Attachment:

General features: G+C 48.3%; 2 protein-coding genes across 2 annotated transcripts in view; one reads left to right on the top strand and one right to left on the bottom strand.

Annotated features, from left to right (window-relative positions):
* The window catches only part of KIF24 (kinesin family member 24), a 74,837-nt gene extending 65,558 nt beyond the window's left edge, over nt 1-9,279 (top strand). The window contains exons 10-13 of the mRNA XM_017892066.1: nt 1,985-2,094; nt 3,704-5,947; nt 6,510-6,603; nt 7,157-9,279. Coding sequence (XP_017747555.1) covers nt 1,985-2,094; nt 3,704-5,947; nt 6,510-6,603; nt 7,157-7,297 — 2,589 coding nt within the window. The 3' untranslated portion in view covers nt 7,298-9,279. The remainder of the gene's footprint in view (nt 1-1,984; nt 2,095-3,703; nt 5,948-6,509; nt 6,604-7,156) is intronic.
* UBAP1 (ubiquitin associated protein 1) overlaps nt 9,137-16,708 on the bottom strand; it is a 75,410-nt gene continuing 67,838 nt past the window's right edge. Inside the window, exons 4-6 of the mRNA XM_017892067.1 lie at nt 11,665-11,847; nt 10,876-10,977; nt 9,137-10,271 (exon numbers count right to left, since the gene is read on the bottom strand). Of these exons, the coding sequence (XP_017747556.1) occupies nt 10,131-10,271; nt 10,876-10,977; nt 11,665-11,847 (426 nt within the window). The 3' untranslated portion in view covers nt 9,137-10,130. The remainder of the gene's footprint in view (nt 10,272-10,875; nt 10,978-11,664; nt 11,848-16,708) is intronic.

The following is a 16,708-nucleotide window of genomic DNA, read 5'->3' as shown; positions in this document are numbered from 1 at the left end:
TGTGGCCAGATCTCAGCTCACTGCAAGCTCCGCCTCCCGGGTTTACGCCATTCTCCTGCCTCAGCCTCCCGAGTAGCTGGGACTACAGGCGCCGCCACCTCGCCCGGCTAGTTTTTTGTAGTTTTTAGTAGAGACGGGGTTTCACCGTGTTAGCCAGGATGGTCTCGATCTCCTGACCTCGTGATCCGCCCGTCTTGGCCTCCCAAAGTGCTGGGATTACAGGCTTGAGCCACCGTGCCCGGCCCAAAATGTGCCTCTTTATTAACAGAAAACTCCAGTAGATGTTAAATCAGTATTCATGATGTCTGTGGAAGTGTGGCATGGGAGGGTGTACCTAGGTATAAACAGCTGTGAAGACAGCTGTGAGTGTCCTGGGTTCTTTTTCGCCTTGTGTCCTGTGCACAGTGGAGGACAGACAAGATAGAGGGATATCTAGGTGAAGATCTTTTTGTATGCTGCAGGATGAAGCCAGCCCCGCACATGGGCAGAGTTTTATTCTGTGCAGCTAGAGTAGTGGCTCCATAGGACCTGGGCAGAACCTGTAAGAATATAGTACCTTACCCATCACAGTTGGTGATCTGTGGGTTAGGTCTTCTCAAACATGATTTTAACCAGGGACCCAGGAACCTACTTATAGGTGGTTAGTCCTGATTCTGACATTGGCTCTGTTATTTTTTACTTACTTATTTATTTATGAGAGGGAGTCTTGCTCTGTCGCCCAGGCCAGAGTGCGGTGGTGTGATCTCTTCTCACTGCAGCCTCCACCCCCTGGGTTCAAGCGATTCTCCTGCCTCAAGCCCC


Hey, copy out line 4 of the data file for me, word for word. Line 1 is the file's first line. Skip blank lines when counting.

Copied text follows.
* UBAP1 (ubiquitin associated protein 1) overlaps nt 9,137-16,708 on the bottom strand; it is a 75,410-nt gene continuing 67,838 nt past the window's right edge. Inside the window, exons 4-6 of the mRNA XM_017892067.1 lie at nt 11,665-11,847; nt 10,876-10,977; nt 9,137-10,271 (exon numbers count right to left, since the gene is read on the bottom strand). Of these exons, the coding sequence (XP_017747556.1) occupies nt 10,131-10,271; nt 10,876-10,977; nt 11,665-11,847 (426 nt within the window). The 3' untranslated portion in view covers nt 9,137-10,130. The remainder of the gene's footprint in view (nt 10,272-10,875; nt 10,978-11,664; nt 11,848-16,708) is intronic.